Looking strong and cheerful, Supreme Court Justice Ruth Bader Ginsburg returned to the bench Monday morning, just 18 days after major surgery related to her diagnosis of pancreatic cancer. Ginsburg, 75, took her place on the bench with a smile. As is the Court's custom, no note was made of her return or her illness. Almost immediately after arguments began, she started asking questions of the advocates before her.
During the first argument in United States v. Navajo Nation, an important but dry and technical Indian mining law case, Ginsburg asked seven questions -- roughly on par with her usual inquisitiveness -- and she leaned forward in her chair, fully engaged. She occasionally rocked her chair back and forth, as if impatient to proceed.
Ginsburg remained very active during the second argument the justices heard Monday, in Rivera v. State of Illinois, a case involving peremptory challenges in jury selection. She jumped in with the first question of the argument hour, then continued to pose tough questions to the attorneys on both sides -- 12 questions in all.
On a day when all eyes were on her, Ginsburg also appeared to be in no great hurry to leave the bench at the end of the arguments. After Chief Justice John Roberts Jr. declared the Rivera case submitted and all in the courtroom rose to their feet, Ginsburg and Justice David Souter lingered for a few moments while the rest of the justices filed through the curtain behind the bench.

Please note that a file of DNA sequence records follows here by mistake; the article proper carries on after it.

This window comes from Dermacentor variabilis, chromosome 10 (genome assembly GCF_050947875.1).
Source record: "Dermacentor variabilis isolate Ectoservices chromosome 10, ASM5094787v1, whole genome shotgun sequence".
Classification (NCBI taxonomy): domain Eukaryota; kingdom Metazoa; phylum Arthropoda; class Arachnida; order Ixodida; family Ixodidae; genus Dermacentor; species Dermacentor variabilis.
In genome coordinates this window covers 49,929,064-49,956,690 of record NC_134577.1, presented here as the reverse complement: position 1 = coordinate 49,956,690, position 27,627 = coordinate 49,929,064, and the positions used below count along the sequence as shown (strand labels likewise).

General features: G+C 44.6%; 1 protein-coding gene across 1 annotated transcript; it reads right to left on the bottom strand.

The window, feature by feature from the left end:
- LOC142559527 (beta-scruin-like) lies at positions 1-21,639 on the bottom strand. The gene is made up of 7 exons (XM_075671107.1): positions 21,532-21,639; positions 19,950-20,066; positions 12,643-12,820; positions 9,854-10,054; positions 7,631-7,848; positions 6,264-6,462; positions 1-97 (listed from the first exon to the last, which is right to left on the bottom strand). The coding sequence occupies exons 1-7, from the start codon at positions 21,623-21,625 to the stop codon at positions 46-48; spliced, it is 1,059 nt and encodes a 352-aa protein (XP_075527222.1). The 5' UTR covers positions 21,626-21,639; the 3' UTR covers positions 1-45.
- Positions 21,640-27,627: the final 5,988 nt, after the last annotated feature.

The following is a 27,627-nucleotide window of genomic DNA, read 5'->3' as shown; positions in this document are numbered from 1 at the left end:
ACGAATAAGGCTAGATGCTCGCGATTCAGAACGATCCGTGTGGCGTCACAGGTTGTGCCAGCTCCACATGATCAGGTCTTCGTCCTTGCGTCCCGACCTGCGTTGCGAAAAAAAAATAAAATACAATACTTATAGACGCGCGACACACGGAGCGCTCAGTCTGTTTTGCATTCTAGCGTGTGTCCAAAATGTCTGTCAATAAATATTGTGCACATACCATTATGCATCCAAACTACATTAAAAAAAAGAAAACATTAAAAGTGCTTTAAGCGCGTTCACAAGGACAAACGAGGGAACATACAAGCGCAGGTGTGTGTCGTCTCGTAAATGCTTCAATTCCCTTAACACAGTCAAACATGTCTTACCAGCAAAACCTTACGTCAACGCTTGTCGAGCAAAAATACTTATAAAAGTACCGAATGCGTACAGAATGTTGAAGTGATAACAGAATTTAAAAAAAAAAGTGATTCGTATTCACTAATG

Souter and Ginsburg, who are often the last to disappear through the curtain when filing out directly, retrieved some papers that had fallen to the ground and conferred over them for a few moments. As the attorneys and spectators stood in customary silence, Ginsburg pointed to something on the pages and talked briefly with Souter, perhaps still caught up in the argument just ended. Then, making a gesture toward continuing their conversation in private, the two justices made their exit.
During her Feb. 5 operation at Memorial Sloan-Kettering Cancer Center in New York, surgeons removed Ginsburg's spleen and part of her pancreas, and found one small malignant tumor as well as a benign tumor. A day later, she let it be known she planned to return to the bench Monday, after the Court's long winter recess. Some still predicted she would be too weak to resume work so quickly. But her appearance confirmed her determination to continue work without interruption. During her bout with colorectal cancer in 1999, Ginsburg did not miss a day of oral argument.
This article first appeared on The BLT: The Blog of Legal Times.
Additional reporting by Laurel Newby of Law.com.